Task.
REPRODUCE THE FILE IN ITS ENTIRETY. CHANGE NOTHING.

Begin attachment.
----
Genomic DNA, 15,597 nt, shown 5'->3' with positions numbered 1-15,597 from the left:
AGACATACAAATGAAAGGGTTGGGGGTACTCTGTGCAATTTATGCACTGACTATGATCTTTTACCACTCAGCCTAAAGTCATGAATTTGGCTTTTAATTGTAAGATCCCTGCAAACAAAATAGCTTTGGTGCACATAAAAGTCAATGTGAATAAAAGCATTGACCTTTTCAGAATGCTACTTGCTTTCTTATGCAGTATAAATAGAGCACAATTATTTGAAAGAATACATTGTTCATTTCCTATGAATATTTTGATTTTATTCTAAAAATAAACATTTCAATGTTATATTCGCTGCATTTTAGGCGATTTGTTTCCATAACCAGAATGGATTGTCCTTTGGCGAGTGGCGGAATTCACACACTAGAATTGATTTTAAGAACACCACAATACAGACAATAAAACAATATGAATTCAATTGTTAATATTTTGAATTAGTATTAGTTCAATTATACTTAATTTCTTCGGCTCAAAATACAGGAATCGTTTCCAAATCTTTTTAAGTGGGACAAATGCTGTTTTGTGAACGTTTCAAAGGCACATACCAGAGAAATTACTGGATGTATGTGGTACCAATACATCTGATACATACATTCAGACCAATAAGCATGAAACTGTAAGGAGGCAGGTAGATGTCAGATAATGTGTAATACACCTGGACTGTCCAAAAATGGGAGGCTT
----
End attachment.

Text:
Genomic DNA, 15,597 nt, shown 5'->3' with positions numbered 1-15,597 from the left:
AGACATACAAATGAAAGGGTTGGGGGTACTCTGTGCAATTTATGCACTGACTATGATCTTTTACCACTCAGCCTAAAGTCATGAATTTGGCTTTTAATTGTAAGATCCCTGCAAACAAAATAGCTTTGGTGCACATAAAAGTCAATGTGAATAAAAGCATTGACCTTTTCAGAATGCTACTTGCTTTCTTATGCAGTATAAATAGAGCACAATTATTTGAAAGAATACATTGTTCATTTCCTATGAATATTTTGATTTTATTCTAAAAATAAACATTTCAATGTTATATTCGCTGCATTTTAGGCGATTTGTTTCCATAACCAGAATGGATTGTCCTTTGGCGAGTGGCGGAATTCACACACTAGAATTGATTTTAAGAACACCACAATACAGACAATAAAACAATATGAATTCAATTGTTAATATTTTGAATTAGTATTAGTTCAATTATACTTAATTTCTTCGGCTCAAAATACAGGAATCGTTTCCAAATCTTTTTAAGTGGGACAAATGCTGTTTTGTGAACGTTTCAAAGGCACATACCAGAGAAATTACTGGATGTATGTGGTACCAATACATCTGATACATACATTCAGACCAATAAGCATGAAACTGTAAGGAGGCAGGTAGATGTCAGATAATGTGTAATACACCTGGACTGTCCAAAAATGGGAGGCTT